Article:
Oil Spill Has Lifted Charlie Crist, Hurt Meek and Rubio
|President Obama and Gov. Crist on Pensacola Beach|
The oil spill in the Gulf of Mexico isn’t just an environmental catastrophe. It is a big political story in Florida...and the narrative is mostly about Gov. Charlie Crist.
Two years ago, GOP vice presidential candidate Sarah Palin made a campaign appearance in Clearwater, and led the crowd in the now well-known chant, “drill baby drill.”
It was a different time. Gasoline was four dollars a gallon and it was still possible to win an election with “drill baby drill" as a slogan. Not too long after that, Gov. Charlie Crist acknowledged that offshore drilling remained controversial, but he had found a way to live with it.
“As long as its far enough, safe enough and clean enough, it's something we're willing to consider because I think it’s important that we're economically independent,” Crist said at the time.
But in April, the well-head on the Deepwater Horizon blew out in the Gulf of Mexico. It didn’t obliterate public support for offshore drilling, but University of South Florida political scientist Susan MacManus says it undermined it enough to make choices difficult for Florida politicians.
“The first inclination is to say that anyone who is pro-drilling is a loser, but the polls say Floridians are somewhat mixed. Many remember the four dollar gasoline prices of 2008,” MacManus said.
For Crist, the oil spill was a gift. Having abandoned the Republican Party to campaign as an independent, his campaign contributions were drying up.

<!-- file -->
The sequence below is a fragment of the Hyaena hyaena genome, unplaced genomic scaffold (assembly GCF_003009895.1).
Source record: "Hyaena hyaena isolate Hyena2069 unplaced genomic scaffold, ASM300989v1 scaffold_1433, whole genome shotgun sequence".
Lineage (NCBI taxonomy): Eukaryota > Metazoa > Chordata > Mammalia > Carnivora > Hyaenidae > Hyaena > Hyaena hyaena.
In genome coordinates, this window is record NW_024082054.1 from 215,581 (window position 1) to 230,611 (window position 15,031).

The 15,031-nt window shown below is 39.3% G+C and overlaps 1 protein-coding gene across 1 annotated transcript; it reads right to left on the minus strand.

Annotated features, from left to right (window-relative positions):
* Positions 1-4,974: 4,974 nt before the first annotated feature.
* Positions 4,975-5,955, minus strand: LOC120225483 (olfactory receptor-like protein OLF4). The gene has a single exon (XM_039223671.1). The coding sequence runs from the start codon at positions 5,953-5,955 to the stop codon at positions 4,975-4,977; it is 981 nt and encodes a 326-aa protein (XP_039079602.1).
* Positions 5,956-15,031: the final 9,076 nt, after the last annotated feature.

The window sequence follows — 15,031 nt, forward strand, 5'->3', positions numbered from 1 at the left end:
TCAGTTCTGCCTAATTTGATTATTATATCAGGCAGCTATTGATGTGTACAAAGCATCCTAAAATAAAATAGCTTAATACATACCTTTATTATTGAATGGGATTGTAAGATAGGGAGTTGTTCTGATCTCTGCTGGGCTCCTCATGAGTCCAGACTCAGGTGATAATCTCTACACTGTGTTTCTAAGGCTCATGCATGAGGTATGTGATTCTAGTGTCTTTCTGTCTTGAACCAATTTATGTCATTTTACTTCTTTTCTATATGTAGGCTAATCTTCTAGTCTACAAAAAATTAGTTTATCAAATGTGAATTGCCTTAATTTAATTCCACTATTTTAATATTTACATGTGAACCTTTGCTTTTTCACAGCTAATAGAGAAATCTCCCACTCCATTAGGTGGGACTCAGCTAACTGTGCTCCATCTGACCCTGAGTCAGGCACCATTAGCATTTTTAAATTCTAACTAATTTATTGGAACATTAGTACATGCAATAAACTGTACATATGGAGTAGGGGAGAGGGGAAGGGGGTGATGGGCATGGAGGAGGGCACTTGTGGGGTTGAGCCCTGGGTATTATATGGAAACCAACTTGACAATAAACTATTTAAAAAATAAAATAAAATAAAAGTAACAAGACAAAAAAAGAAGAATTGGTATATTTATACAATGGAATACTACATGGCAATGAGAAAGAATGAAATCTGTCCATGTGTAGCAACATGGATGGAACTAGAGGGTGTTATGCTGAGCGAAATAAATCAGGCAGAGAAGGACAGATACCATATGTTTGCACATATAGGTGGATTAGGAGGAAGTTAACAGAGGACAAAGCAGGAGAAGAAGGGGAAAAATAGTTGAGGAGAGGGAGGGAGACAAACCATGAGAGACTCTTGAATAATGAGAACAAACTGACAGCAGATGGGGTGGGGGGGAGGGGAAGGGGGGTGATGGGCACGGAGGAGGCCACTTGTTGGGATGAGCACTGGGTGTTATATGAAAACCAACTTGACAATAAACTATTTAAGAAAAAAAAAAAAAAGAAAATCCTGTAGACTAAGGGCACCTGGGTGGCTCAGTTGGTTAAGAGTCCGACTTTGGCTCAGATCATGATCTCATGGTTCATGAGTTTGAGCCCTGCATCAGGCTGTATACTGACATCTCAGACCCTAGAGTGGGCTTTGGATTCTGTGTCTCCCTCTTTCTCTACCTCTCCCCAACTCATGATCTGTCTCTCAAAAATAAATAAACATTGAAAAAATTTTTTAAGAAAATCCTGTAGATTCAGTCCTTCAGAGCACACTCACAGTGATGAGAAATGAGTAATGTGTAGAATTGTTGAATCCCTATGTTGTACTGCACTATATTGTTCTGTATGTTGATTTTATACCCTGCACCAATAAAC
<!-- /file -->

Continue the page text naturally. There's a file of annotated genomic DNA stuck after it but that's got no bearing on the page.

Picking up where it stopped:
But by showing up on the oil-threatened Gulf Coast day after day, he was on the news constantly, just as if he had bought advertising. MacManus says it was priceless.
“It also helped reinforce the idea that he was a leader. On the heels of his veto of Senate Bill 6, his stance on the oil spill…up to this point in his gubernatorial career, he hadn’t had those kinds of moments,” she said.
Crist began to rise in the polls. He was attracting Democratic voters away from Senate candidate and Miami Rep. Kendrick Meek.
The oil spill hurt Meek's campaign in another way. MacManus says President Obama began losing popularity in Florida because of his slow response to the oil spill.
In addition, Obama has not come to Florida to campaign for Meek, and Meek's campaign is stalled.
Political scientist Terri Fine of the University of Central Florida in Orlando says politicians, from Crist and Obama, have learned an important lesson from the public response to the oil spill.
“It's all about responsiveness. Citizens are looking to see who is responding, how well they are responding and whether the responses are adequate and appropriate,” Fine said.
Crist found another way to respond. He called the Legislature to Tallahassee and asked it to pass an anti-oil drilling constitutional amendment to send to the voters.
“I just don’t think I would be doing my duty as your governor if I didn’t call this session and at least try,” he said at the time.
Republicans accused the governor or grandstanding, refused to pass the amendment and adjourned the special session in less than an hour.
More than 100 days into the oil spill, Crist remains a nominal front runner in the Senate race, leading Republican Marco Rubio -- who favors an expansion of well-regulated offshore oil drilling -- and well ahead of Meek and Meek's Democratic primary opponent, Jeff Greene.
But when the oil spill is permanently stopped, the lift it provided Crist's campaign may be as fickle as the tide.
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